Monitoring and Medicalising Male Sexuality in Semi-Colonial Egypt
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Gender and History
This article examines the ways Egyptians monitored male sexuality in Ottoman and semi-colonial Egypt. An exploration of the legislative proposals and press debates about marriage, prostitution and venereal disease reveals that the state attempted to medicalise the sexuality of Egyptian men to create 'healthy', disciplined men who would later marry and form fit families to serve as the foundation for a strong postcolonial nation. In their attempts to medicalise male sexuality, reformers delineated the normative heterosexuality of the 'healthy' male colonial subject for the emerging nation. This article explores the sexual practices of male colonial subjects to demonstrate how Egyptian notions of sexual diseases were gendered. Â© 2010 Blackwell Publishing Ltd..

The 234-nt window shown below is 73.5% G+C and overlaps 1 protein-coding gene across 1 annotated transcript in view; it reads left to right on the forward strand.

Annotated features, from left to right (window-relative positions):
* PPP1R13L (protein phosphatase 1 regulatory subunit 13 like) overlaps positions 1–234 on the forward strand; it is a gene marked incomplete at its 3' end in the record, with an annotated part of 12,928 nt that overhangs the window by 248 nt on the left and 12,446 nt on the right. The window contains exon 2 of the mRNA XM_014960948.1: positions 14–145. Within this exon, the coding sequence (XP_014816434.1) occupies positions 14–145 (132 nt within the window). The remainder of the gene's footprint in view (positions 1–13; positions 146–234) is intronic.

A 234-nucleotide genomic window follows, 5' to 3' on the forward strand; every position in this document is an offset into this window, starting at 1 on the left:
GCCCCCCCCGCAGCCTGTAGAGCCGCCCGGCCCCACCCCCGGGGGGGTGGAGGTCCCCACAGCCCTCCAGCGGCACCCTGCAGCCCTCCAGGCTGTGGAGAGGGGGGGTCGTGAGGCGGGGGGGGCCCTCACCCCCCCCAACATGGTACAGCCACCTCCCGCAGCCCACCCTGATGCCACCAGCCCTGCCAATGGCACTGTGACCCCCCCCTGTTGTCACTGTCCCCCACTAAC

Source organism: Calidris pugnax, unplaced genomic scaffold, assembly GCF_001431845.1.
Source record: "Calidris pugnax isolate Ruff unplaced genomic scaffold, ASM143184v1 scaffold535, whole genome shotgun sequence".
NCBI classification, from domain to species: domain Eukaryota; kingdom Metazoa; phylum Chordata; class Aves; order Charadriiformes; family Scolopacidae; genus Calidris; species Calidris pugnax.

(2010). Monitoring and Medicalising Male Sexuality in Semi-Colonial Egypt. Gender and History, 22(3), 677–691.
"Monitoring and Medicalising Male Sexuality in Semi-Colonial Egypt." Gender and History, vol. 22,no. 3, 2010, pp. 677–691.